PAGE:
The way we grieve our losses is impacted by many factors including: our own unique coping style, , our history of previous losses, our support systems and, the way we view the loss. The way we grieve is also impacted by the kind of loss we have had, in other words who died and what is the nature of your relationship with that person.
There are some common aspects to each different kind of loss. The death of my mother affects me differently than the death of your mother affects you, because we are different people. But we have some similarities in common: we might both feel like orphans, particularly if we have no other parent. Or maybe we are both struggling with difficult relationships with our siblings, now that our parent has died.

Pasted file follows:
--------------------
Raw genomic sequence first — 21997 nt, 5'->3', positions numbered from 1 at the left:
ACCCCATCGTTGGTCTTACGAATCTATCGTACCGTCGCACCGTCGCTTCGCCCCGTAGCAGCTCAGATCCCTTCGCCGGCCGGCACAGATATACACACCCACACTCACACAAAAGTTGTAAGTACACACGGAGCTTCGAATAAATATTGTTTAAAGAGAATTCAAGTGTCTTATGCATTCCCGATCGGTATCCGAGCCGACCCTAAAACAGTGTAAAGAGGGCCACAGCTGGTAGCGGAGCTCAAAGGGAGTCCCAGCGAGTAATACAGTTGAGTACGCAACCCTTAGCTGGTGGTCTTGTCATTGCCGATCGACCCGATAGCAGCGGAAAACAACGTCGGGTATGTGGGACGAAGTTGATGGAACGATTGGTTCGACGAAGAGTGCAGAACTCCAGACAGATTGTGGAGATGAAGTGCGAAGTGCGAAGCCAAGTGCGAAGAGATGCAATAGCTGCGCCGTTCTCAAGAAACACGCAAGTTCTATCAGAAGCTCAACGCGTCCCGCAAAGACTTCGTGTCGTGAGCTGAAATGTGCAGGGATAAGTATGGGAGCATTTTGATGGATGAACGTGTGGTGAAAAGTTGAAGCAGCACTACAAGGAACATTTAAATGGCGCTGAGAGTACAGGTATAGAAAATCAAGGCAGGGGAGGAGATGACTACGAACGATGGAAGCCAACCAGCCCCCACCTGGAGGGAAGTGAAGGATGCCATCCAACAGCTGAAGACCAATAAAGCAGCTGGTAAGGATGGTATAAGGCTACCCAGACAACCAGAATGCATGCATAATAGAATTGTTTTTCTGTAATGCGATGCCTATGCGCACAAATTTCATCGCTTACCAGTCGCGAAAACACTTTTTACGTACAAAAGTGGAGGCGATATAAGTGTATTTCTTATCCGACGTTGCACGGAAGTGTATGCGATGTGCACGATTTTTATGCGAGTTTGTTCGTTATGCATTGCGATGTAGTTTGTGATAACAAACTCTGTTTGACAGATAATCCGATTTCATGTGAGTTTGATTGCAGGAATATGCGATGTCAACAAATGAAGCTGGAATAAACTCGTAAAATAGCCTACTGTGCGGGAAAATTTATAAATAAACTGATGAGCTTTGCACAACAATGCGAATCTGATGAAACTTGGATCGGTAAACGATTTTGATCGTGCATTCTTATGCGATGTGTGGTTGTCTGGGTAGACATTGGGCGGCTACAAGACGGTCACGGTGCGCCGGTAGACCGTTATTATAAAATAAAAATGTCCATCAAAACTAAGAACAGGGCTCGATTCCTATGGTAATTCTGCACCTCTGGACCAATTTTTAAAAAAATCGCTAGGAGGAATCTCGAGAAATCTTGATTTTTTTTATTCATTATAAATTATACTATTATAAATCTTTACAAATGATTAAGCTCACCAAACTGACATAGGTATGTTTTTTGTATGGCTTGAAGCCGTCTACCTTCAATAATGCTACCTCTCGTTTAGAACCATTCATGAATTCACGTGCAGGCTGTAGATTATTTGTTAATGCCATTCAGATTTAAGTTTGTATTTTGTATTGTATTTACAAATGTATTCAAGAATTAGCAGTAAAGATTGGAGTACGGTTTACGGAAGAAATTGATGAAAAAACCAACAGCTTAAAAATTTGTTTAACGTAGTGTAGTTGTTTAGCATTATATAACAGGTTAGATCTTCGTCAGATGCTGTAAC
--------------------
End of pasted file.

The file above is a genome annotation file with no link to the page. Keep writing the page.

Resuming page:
It can be helpful to look at different kinds of losses and see some of their commonalities. This helps us normalize our experience and helps us better understand what we are going through.
The death of a sibling can shake the family tree. When we lose a sibling, our history seems to pass in front of us. Bereaved siblings often say “I’ve lost the witness to my childhood”, “Who will I turn to talk about the family”.
Often grievers feel disenfranchised or misunderstood in their grief, even in their own family. “Nobody really understands how I feel”. Others ask “‘how is your mother doing, how is your sister-in-law doing, and the kids, no one ever asks about me?”
Grievers who lose a sibling often feel forgotten. There can also be a disconnection and further loss because sometimes in-laws, nieces and nephews separate from the primal family. A family is like a mobile, when a sibling dies, it’s as if a big piece of our primal family is gone and the mobile becomes unstable for a while.